Travel Tip #11. Invest in a cross-body purse for travel, sightseeing and shopping to free your hands and discourage purse-snatchers.
In March 2010, on my first trip as a widow, I flew to Paris for a few days, where I stayed alone at Lev’s and my favorite hotel before taking the trains to Maastricht, the Netherlands, to join friends at The European Fine Arts Fair. At Sunday afternoon tea at my hotel, I checked out the mother and daughter at the next table. They were in the Right Bank “uniform”–tailored slacks, tweed jackets, white cotton shirts with the cuffs turned over the jacket sleeves, Hermes scarves at their throats and Louis Vuitton canvas purses–all very understated but sophisticated, nothing “matchy-matchy,” especially not their handbags.
The next day I noticed that many women on the street wore Louis Vuitton cross-body bags over their black coats–again, no effort to match things up.
After TEFAF I returned to Paris with my friends, this time staying at a Left Bank hotel near the Musee d’Orsay. One of the women had her purse snatched as she walked to the museum. Then, before we visited the Louvre, our tour director warned us that the gallery with the Mona Lisa was the worst spot for purse theft in Paris. I was on guard. I purchased my first (and only) Louis Vuitton on that trip. It is especially good for sightseeing, since my billfold can go in the small zippered compartment while everything from camera to travel guide to iPad to water bottle fits in the larger compartment. In the years since, I have discovered multiple virtues of the cross-body bag:
Security. With the purse itself worn forward instead of on the hip, would-be thieves are discouraged from trying to reach inside, and snatching the purse itself is extremely difficult.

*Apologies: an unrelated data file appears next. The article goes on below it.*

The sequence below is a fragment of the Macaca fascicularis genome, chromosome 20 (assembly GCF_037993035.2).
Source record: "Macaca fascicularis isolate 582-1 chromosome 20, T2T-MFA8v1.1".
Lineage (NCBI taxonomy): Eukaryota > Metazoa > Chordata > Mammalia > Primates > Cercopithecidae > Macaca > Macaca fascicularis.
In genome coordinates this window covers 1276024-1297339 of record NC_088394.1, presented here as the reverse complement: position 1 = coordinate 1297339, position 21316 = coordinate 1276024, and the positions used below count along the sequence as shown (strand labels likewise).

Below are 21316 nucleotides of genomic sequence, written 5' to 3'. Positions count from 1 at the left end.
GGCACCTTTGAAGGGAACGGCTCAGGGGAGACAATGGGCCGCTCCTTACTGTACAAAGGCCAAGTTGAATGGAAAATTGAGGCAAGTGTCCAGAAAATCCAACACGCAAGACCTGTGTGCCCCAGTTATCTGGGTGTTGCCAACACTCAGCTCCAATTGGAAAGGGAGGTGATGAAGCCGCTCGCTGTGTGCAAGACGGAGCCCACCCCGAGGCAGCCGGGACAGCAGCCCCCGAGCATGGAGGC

Convenience. I can shop hands-free, handling the merchandise without putting down my purse. The same is true in travel. Whether it’s dealing with tickets and ID going through security or juggling several pieces of luggage, I almost always travel with a cross-body bag. My current favorite is a Tod’s, less of an investment than the big status brands, almost indestructible, ultra-lightweight and packable. I like the fact that the wide shoulder strap is removable, and I own multiple colors and two sizes.
Comfort. I have a bad shoulder, and my cross-body bags distribute weight far more evenly. I don’t ache after a day of lugging a heavy purse. Returning home from Philadelphia last week, I carried a large canvas tote bag, and I realized as I walked from terminal to terminal that I was leaning forward, because I had shifted the bag’s weight to my back. As we age, we pay the price of poor posture. In addition to the aches, we look older when we are bent over. For that reason, I want my carry-on luggage and my briefcase to have long shoulder straps. I know…I look pretty silly when I have multiple straps zigzagging across my chest and a bag banging against each hip.
I even like my small purses for parties to be cross-body. It’s a youthful style but practical, freeing one hand for pickup food while the other holds a beverage. But I don’t loop it–or any purse–over the back of my chair when I’m dining out. A young friend had her purse lifted while she dined with her dad in London. Occasionally, I need to fly with both carry-on luggage and a briefcase, and my tiny purse slips inside my carry-on when I board the plane.
Purses: Two Tod’s plastic-coated lightweight canvas, purchased at the Tod’s shop, North Park Mall, Dallas; classic Louis Vuitton, purchased in Paris in 2010; hand-made purse by Dok Kim of Palm Beach and Nantucket.